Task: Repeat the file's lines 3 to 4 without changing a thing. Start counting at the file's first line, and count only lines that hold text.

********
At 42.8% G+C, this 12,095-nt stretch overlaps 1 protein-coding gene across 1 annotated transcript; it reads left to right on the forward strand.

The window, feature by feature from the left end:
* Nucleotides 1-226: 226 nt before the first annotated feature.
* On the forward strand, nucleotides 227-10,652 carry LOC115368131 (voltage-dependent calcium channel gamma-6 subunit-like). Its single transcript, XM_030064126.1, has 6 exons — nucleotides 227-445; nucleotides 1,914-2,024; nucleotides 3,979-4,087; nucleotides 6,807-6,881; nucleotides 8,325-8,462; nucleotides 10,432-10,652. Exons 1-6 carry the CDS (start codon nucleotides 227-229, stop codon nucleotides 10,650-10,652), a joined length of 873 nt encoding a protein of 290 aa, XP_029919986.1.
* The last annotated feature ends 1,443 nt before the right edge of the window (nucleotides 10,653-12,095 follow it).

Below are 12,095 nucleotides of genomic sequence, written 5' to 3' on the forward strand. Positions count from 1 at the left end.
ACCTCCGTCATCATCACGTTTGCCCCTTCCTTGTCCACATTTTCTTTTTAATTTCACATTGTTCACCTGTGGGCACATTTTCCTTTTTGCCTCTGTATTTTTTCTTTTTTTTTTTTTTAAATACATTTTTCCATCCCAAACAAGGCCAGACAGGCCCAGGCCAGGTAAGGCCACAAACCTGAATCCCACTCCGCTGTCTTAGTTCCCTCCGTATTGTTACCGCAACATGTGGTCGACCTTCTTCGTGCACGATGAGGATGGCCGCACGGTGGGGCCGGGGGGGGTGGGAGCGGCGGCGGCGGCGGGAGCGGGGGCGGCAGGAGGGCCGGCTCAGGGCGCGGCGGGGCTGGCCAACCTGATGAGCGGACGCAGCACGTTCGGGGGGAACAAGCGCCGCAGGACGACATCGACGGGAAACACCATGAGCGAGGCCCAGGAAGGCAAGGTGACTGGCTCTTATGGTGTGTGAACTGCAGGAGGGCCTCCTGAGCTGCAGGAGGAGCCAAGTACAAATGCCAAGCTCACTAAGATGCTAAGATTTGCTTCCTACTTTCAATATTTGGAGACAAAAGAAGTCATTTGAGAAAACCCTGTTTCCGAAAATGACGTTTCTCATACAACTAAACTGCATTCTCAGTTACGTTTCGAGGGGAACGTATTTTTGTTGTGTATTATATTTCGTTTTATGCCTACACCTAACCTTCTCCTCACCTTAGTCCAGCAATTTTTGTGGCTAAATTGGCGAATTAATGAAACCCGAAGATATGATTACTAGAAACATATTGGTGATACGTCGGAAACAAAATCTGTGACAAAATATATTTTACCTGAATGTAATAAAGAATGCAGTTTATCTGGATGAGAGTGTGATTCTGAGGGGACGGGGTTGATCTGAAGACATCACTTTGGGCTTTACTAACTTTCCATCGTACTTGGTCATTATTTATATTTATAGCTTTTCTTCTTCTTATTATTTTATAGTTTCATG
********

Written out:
* Nucleotides 1-226: 226 nt before the first annotated feature.
* On the forward strand, nucleotides 227-10,652 carry LOC115368131 (voltage-dependent calcium channel gamma-6 subunit-like). Its single transcript, XM_030064126.1, has 6 exons — nucleotides 227-445; nucleotides 1,914-2,024; nucleotides 3,979-4,087; nucleotides 6,807-6,881; nucleotides 8,325-8,462; nucleotides 10,432-10,652. Exons 1-6 carry the CDS (start codon nucleotides 227-229, stop codon nucleotides 10,650-10,652), a joined length of 873 nt encoding a protein of 290 aa, XP_029919986.1.